Mars research subjects to emerge Sunday after 8 months of isolation


By CALEB JONES, The Associated Press

HONOLULU — After eight months of living in isolation on a Hawaii volcano, six NASA-backed research subjects will emerge from their Mars-like habitat Sunday and return to civilization.

Their first order of business after subsisting on mostly freeze-dried and canned food: Feast on fresh-picked pineapple, papaya, mango, locally grown vegetables and a fluffy, homemade egg strata cooked by their project’s lead scientist.

The four men and two women were quarantined on a vast plain below the summit of the world’s largest active volcano in January. All of their communications with the outside world were subjected to a 20-minute delay — the time it takes for signals to get from Mars to Earth.

They are part of a study designed to better understand the psychological effects that a long-term manned space mission would have on astronauts. The data they gathered will help NASA better pick crews that have certain traits and a better chance of doing well during a two- to three-year Mars expedition.

The space agency hopes to send humans to the planet by the 2030s.

The team wore specially designed sensors to gauge their moods and proximity to other people in the 1,200 square-foot dome where they have lived.

The devices monitored, among other things, voice levels, and could sense if people were avoiding one another. It could also detect if they were next to one another or arguing.

The crew members played games designed to measure their compatibility and stress levels. And when they got overwhelmed by being in such close proximity to one another, they could use virtual reality devices to escape to beaches or other familiar landscapes.

The project’s lead investigator, University of Hawaii professor Kim Binsted, said that the crew members also kept written logs about how they were feeling.

“This is our fifth mission, and we have learned a lot over those five missions. We’ve learned, for one thing, that conflict, even in the best of teams, is going to arise,” Binsted said. “So what’s really important is to have a crew that, both as individuals and a group, is really resilient, is able to look at that conflict and come back from it.”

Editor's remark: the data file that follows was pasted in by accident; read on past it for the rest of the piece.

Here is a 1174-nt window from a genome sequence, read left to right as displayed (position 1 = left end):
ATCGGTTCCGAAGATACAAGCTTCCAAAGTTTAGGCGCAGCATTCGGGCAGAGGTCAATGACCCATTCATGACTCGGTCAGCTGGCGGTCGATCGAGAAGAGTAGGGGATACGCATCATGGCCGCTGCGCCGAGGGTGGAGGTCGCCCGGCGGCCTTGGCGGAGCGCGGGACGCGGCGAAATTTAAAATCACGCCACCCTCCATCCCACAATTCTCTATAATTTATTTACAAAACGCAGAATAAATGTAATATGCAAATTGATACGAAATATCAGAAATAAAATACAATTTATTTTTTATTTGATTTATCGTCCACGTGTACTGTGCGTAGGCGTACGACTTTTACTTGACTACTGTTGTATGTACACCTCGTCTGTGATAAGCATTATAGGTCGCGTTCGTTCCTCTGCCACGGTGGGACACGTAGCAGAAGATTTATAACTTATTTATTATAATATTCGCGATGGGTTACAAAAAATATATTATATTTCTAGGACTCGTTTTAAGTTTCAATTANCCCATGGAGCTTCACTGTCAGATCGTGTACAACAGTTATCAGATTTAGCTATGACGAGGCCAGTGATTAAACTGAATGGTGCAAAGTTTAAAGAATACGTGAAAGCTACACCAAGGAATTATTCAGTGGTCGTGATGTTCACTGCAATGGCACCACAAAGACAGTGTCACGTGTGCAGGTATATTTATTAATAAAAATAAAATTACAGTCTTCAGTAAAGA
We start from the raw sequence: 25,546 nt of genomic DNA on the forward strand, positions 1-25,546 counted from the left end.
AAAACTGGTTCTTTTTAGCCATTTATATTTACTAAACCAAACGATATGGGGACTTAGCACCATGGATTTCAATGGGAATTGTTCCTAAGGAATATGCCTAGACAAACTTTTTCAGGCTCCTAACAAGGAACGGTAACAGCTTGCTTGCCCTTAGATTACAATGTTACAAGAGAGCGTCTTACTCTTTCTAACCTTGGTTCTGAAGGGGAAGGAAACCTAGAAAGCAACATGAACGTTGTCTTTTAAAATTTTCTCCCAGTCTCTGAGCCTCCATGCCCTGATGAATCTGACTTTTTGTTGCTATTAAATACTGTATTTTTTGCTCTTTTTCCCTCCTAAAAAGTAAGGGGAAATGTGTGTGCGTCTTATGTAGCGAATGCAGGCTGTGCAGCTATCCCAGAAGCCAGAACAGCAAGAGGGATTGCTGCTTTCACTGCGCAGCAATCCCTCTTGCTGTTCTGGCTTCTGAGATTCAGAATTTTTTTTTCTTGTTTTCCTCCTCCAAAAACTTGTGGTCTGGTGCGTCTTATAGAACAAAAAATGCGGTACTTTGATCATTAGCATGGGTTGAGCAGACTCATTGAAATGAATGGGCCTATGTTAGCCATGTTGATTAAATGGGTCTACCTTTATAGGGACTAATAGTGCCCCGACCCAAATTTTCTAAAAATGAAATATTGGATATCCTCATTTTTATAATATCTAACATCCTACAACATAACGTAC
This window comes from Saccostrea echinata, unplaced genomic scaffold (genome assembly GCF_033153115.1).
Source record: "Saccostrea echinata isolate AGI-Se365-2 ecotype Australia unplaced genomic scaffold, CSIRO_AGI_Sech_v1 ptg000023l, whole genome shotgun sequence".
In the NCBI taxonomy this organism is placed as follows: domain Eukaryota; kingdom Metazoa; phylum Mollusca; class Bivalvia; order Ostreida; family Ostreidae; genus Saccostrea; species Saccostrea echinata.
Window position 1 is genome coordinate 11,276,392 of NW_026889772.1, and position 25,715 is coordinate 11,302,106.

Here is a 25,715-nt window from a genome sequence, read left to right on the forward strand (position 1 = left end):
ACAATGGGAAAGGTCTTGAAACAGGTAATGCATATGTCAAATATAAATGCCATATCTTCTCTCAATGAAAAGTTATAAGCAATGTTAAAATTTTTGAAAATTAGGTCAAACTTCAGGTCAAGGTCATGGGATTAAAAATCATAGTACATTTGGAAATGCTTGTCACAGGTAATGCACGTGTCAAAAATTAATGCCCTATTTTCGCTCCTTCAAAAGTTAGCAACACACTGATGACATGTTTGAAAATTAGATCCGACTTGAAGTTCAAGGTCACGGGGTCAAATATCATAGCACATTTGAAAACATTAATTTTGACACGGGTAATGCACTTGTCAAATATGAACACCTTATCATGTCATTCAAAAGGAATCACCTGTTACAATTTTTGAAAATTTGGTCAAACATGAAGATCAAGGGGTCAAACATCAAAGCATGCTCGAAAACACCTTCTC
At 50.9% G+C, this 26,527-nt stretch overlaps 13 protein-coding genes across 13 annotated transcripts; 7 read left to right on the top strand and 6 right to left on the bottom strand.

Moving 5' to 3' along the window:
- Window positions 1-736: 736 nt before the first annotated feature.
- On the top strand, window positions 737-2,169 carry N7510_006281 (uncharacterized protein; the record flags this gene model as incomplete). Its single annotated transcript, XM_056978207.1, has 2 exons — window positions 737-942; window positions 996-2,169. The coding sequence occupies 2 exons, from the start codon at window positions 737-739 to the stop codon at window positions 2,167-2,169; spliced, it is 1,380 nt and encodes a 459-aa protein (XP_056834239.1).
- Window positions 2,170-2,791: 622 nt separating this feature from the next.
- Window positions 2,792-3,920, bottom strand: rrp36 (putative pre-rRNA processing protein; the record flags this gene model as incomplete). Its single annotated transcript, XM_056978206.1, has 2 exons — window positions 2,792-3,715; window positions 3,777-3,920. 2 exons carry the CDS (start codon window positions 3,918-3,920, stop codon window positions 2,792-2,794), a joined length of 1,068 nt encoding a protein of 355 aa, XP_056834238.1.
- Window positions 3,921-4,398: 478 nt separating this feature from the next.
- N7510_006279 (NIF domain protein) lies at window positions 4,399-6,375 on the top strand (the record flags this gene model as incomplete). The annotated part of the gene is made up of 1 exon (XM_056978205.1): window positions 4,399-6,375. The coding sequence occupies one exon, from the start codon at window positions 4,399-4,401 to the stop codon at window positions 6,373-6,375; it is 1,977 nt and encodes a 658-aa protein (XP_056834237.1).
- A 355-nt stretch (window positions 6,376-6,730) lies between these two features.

The project is the fifth in a series of six NASA-funded studies at the University of Hawaii’s Hawaii Space Exploration Analog and Simulation facility, or HI-SEAS. NASA has dedicated about $2.5 million to the studies at the facility.

“So the previous three missions, the four-, eight- and 12-month missions, those were primarily looking at crew cohesion and performance,” Binsted said. “On this mission and going forward we are looking at crew selection and composition.”

Crew members were mostly excited and optimistic when they entered the facility in January, but had some trepidation.

“My biggest fear was that we were going to be that crew that turned out like Biosphere 2, which wasn’t a very pretty picture,” mission commander James Bevington said in January.

Biosphere 2 was a 1990s experimental greenhouselike habitat in Arizona that turned into a debacle. It housed different ecosystems and a crew of four men and four women in an effort to understand what would be needed for humans to live on other planets. The participants were supposed to grow their own food and recycle their air inside the sealed glass space.

But the experiment spiraled out of control, with the carbon dioxide level rising dangerously and plants and animals dying. The crew members grew hungry and squabbled so badly during the two years they spent cooped up that by the time they emerged, some of them were not speaking to one another. Unlike the Biosphere 2, HI-SEAS is an opaque structure, not a see-through one, and it is not airtight.

The HI-SEAS crew members were not confined to the dome but they were required to wear spacesuits whenever they went outside the dome for geological expeditions, mapping studies or other tasks.

Other Mars simulation projects exist around the world, but researchers say that one of the chief advantages of the Hawaii project is the area’s rugged, Mars-like landscape, on a rocky, red plain below the summit of Mauna Loa.

The crew’s vinyl-covered shelter has small sleeping quarters for each member plus a kitchen, laboratory and bathroom. The group shares one shower and has two composting toilets.

To maintain the crew’s sense of isolation, bundles of food and supplies were dropped off at a distance from the dome, and the team members had to send out a robot to retrieve them.

The team’s information technology specialist, Laura Lark, said that she thinks a trip to Mars is a reasonable goal for NASA.

“Long-term space travel is absolutely possible,” she said in a video message from within the dome. “There are certainly technical challenges to be overcome. There are certainly human factors to be figured out.”

The university is already starting to make plans for Mission 6, the final study funded by the U.S. space agency.